- n. In liturgics, in medieval English uses, as in the Use of Sarum, the series of responsories to a set of lections from the historical or other books of Scripture. The history was named from the initial words of the first responsory, and these were often also used as the name of the Sunday on which the history was said, or of the period following during which the lections continued to be taken from the book then begun.
- n. A historical play or drama.
- To record; relate.
- n. The aggregate of past events.
- n. The branch of knowledge that studies the past; the assessment of notable events.
- n. A set of events involving an entity.
- n. A record or narrative description of past events.
- n. medicine The list of past and continuing medical conditions of an individual or family.
- n. computing A record of previous user events; specifically, a browser history, a history of visited Web pages.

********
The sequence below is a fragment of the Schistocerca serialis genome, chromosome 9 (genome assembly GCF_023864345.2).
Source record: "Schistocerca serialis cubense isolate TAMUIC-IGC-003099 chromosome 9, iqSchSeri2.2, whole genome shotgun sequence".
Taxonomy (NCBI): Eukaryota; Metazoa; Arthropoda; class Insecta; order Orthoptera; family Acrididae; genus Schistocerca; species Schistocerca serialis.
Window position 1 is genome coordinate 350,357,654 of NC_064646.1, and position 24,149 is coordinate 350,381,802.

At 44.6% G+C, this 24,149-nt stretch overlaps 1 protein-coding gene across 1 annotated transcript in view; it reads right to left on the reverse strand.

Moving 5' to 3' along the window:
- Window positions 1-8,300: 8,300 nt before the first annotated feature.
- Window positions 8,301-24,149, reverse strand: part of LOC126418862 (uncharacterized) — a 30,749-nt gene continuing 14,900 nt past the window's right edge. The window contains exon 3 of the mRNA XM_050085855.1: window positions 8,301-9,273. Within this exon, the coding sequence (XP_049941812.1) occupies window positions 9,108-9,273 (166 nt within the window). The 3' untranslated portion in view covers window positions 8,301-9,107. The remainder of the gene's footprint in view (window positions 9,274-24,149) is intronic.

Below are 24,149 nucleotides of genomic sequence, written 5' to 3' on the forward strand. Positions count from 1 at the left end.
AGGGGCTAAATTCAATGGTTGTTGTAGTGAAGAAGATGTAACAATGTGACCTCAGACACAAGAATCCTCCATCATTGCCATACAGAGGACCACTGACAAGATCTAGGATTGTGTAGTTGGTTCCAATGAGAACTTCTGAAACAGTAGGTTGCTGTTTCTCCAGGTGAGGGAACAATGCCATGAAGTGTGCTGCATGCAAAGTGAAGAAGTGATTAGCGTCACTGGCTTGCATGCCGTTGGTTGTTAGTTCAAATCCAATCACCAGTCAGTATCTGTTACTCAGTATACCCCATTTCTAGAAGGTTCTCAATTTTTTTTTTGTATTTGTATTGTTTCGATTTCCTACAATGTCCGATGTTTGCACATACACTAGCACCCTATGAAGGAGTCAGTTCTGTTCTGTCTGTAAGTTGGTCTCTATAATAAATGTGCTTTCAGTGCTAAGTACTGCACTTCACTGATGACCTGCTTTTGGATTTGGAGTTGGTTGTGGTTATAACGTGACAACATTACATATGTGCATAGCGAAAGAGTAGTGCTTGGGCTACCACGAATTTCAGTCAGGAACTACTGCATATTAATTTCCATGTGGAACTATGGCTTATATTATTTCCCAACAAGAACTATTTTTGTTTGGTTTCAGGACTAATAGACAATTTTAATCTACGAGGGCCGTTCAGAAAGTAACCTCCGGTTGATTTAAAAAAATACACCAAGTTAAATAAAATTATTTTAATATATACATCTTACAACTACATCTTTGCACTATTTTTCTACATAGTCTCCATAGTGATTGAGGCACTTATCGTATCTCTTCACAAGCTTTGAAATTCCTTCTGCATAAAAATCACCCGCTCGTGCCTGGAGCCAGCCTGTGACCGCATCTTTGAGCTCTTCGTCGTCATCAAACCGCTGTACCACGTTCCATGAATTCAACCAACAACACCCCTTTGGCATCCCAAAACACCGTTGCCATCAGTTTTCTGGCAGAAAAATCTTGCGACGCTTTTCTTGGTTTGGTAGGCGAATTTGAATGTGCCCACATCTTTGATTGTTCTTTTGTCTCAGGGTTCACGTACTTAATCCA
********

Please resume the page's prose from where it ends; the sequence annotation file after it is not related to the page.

- n. informal Something that no longer exists or is no longer relevant.
- v. obsolete To narrate or record.
GNU Webster's 1913
- n. A learning or knowing by inquiry; the knowledge of facts and events, so obtained; hence, a formal statement of such information; a narrative; a description; a written record
- n. A systematic, written account of events, particularly of those affecting a nation, institution, science, or art, and usually connected with a philosophical explanation of their causes; a true story, as distinguished from a
romance; -- distinguished also from annals, which relate simply the facts and events of each year, in strict chronological order; from biography, which is the record of an individual's life; and from memoir, which is history composed from personal experience, observation, and memory.
- v. obsolete To narrate or record.
- n. the continuum of events occurring in succession leading from the past to the present and even into the future
- n. the aggregate of past events
- n. all that is remembered of the past as preserved in writing; a body of knowledge
- n. a record or narrative description of past events
- n. the discipline that records and interprets past events involving human beings